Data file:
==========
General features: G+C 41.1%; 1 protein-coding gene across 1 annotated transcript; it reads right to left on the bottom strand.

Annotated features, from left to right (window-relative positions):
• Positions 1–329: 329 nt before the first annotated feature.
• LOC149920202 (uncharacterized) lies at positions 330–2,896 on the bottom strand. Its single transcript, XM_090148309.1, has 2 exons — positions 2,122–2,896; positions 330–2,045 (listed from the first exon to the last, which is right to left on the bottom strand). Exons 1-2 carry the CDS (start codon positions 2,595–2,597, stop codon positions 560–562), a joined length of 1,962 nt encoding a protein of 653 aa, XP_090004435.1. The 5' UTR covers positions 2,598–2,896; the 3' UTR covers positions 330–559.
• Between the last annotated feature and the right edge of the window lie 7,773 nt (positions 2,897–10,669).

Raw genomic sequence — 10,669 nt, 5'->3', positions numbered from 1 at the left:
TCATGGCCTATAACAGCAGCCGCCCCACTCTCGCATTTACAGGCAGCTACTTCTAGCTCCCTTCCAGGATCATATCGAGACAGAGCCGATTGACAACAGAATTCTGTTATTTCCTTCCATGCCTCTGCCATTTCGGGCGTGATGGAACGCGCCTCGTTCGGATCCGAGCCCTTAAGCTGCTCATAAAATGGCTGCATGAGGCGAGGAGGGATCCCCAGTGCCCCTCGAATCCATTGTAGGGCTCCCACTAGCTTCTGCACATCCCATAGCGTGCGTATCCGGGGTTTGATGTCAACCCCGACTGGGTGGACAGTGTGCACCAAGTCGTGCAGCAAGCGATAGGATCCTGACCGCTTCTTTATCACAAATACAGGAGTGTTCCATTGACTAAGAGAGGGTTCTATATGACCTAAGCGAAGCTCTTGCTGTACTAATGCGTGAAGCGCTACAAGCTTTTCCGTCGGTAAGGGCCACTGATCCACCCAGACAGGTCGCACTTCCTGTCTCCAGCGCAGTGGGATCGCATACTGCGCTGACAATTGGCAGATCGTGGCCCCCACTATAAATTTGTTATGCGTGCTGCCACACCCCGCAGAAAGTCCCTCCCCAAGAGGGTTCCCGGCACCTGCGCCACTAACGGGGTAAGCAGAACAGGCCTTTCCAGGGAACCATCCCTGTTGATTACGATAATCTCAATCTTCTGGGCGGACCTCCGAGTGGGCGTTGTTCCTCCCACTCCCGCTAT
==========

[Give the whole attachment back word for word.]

General features: G+C 41.1%; 1 protein-coding gene across 1 annotated transcript; it reads right to left on the bottom strand.

Annotated features, from left to right (window-relative positions):
• Positions 1–329: 329 nt before the first annotated feature.
• LOC149920202 (uncharacterized) lies at positions 330–2,896 on the bottom strand. Its single transcript, XM_090148309.1, has 2 exons — positions 2,122–2,896; positions 330–2,045 (listed from the first exon to the last, which is right to left on the bottom strand). Exons 1-2 carry the CDS (start codon positions 2,595–2,597, stop codon positions 560–562), a joined length of 1,962 nt encoding a protein of 653 aa, XP_090004435.1. The 5' UTR covers positions 2,598–2,896; the 3' UTR covers positions 330–559.
• Between the last annotated feature and the right edge of the window lie 7,773 nt (positions 2,897–10,669).

Raw genomic sequence — 10,669 nt, 5'->3', positions numbered from 1 at the left:
TCATGGCCTATAACAGCAGCCGCCCCACTCTCGCATTTACAGGCAGCTACTTCTAGCTCCCTTCCAGGATCATATCGAGACAGAGCCGATTGACAACAGAATTCTGTTATTTCCTTCCATGCCTCTGCCATTTCGGGCGTGATGGAACGCGCCTCGTTCGGATCCGAGCCCTTAAGCTGCTCATAAAATGGCTGCATGAGGCGAGGAGGGATCCCCAGTGCCCCTCGAATCCATTGTAGGGCTCCCACTAGCTTCTGCACATCCCATAGCGTGCGTATCCGGGGTTTGATGTCAACCCCGACTGGGTGGACAGTGTGCACCAAGTCGTGCAGCAAGCGATAGGATCCTGACCGCTTCTTTATCACAAATACAGGAGTGTTCCATTGACTAAGAGAGGGTTCTATATGACCTAAGCGAAGCTCTTGCTGTACTAATGCGTGAAGCGCTACAAGCTTTTCCGTCGGTAAGGGCCACTGATCCACCCAGACAGGTCGCACTTCCTGTCTCCAGCGCAGTGGGATCGCATACTGCGCTGACAATTGGCAGATCGTGGCCCCCACTATAAATTTGTTATGCGTGCTGCCACACCCCGCAGAAAGTCCCTCCCCAAGAGGGTTCCCGGCACCTGCGCCACTAACGGGGTAAGCAGAACAGGCCTTTCCAGGGAACCATCCCTGTTGATTACGATAATCTCAATCTTCTGGGCGGACCTCCGAGTGGGCGTTGTTCCTCCCACTCCCGCTAT